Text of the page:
The new emergency department will boast a covered indoor drive-through for ambulance and other transportation that can be cooled in the summer and warmed in the winter.
“This is such an opportunity to welcome people to a state-of-the-art building and state-of-the-art medical care,” Alderfer said.
- Category: Montana News
August 21, 2022
Story and Photo courtesy of Yellowstone Bluegrass Association
(Billings) Bluegrass band Special Consensus appears Thursday Aug 25 at Cisel Hall at MSU-B in Billings at 7 pm. Admission is $25 at the door.
The acclaimed group has received two Grammy nominations.
The band has achieved a contemporary sound in their four decades of performing, making their music a modern classic. Band leader and founder Greg Cahill is a recipient of the prestigious Distinguished Achievement Award from the International Bluegrass Music Association (IBMA) and was inducted into the Society for the Preservation of Bluegrass Music in America (SPBGMA) Hall of Greats. Special Consensus has released 20 band recordings and received six awards from the IBMA and two Grammy nominations.
Special Consensus’ sound is grounded in a deep appreciation and understanding of bluegrass music; the infectious band sound reminds people of the past while utilizing the innovations of today. With the foundation of Greg’s unique banjo playing style, Greg Blake (guitar), Dan Eubanks (bass) and Michael Prewitt (mandolin) effortlessly support each other and consistently maintain their bluegrass center whether they’re playing a jazz-tinged instrumental or a song from any of their award-winning recordings. These four talented vocalists and instrumentalists follow their creative desires without straying too far from their roots.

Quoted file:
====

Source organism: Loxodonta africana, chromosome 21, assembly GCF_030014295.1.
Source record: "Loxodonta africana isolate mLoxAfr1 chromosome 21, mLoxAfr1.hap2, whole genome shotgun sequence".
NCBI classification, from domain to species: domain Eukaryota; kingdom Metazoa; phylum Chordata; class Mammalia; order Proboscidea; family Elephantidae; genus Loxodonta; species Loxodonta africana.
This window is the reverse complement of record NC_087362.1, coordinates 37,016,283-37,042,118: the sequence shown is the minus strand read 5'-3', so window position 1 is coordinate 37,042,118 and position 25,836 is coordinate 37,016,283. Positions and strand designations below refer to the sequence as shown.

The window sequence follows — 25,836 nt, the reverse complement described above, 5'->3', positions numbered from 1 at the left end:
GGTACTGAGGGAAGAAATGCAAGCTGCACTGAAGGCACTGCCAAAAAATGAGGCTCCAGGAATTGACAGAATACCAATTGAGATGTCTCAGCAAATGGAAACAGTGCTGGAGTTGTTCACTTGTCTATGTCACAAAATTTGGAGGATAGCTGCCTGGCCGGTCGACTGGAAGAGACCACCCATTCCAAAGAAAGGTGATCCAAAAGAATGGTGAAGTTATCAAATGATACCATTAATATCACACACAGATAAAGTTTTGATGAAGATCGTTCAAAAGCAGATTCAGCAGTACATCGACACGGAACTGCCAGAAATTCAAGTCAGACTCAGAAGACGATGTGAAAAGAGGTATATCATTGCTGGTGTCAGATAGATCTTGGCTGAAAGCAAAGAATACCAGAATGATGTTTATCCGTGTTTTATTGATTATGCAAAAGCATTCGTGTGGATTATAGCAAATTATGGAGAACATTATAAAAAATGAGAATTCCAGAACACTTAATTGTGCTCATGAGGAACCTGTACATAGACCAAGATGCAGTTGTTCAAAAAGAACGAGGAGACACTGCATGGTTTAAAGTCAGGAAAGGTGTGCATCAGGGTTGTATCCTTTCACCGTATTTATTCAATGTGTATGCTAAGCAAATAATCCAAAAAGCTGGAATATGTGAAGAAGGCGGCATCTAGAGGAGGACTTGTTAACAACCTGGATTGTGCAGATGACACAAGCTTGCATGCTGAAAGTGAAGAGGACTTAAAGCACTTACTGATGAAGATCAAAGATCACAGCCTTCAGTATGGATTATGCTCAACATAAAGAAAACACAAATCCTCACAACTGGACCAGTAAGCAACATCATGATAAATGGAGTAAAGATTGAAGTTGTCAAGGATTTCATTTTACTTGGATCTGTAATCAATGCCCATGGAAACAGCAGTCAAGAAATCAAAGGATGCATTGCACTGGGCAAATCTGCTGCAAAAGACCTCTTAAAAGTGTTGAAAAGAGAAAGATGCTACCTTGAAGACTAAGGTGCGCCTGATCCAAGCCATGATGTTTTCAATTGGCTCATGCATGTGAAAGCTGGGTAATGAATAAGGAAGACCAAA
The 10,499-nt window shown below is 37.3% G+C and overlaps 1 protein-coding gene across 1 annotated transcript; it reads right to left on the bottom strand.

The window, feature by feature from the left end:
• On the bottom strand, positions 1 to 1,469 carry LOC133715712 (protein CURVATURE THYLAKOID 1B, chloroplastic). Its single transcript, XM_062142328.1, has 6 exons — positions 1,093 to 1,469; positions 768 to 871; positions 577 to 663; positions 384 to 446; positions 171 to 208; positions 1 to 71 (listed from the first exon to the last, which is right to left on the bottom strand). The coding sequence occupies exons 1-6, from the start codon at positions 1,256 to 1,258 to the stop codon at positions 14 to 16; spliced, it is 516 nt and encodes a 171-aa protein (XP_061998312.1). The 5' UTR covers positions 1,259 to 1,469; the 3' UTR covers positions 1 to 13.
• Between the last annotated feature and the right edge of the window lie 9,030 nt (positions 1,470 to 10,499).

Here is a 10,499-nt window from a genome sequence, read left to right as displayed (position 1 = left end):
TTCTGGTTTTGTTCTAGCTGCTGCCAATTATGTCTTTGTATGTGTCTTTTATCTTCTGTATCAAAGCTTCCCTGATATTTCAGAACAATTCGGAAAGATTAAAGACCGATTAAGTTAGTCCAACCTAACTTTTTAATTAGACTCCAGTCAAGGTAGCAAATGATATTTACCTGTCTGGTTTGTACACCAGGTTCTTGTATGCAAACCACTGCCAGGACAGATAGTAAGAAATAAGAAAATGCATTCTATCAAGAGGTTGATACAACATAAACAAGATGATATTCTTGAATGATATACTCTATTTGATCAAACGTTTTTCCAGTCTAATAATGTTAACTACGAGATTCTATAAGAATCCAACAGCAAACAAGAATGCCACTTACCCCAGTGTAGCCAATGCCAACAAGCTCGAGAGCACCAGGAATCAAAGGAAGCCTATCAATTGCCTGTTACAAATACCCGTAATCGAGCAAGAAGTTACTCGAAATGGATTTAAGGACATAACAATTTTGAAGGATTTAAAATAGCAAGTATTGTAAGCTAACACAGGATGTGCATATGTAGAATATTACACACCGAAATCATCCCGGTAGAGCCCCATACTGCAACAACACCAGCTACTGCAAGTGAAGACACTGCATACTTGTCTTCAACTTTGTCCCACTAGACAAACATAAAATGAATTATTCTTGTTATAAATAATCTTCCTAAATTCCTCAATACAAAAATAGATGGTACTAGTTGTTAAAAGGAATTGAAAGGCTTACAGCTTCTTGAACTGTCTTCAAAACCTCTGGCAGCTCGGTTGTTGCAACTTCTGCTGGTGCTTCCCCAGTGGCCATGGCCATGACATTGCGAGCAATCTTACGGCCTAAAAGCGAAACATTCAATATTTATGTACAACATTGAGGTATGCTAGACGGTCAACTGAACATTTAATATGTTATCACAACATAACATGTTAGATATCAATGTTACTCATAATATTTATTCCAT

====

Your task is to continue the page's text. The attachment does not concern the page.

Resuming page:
Rivers and Roads, the band’s 19th recording, was nominated for a 2018 Grammy, received five 2018 IBMA nominations and was awarded Album of the Year. The tune “Squirrel Hunters” from that recording received the Instrumental Recorded Performance of the Year award.
International tours have brought the band to Australia, Canada, Europe, South America, Ireland and the United Kingdom. The band has also appeared on National Public Radio, The Nashville Network, the Grand Ole Opry at the historic Ryman Auditorium in Nashville, Tennessee, and in concert with symphony orchestras nationwide.
Dedicated to preserving their craft as well as keeping it fresh, in 1984 Special Consensus initiated the Traditional American Music (TAM) Program to introduce bluegrass music to students in schools across the country and in several foreign lands.
The band records for Compass Records and proudly celebrated its 45th anniversary in 2020 with the release of Chicago Barn Dance. This recording also celebrates the long-standing connection of country and bluegrass music with Chicago from the time of the WLS “National Barn Dance” that was a precursor to the Grand Ole Opry. The songs on this recording either relate to Chicago and/or are written by artists who once lived in Chicago. The album received five 2020 IBMA nominations and the title song “Chicago Barn Dance” received the 2020 IBMA Song of the Year Award.
Special C’s continued success is a testament to their adaptability and contemporary appeal.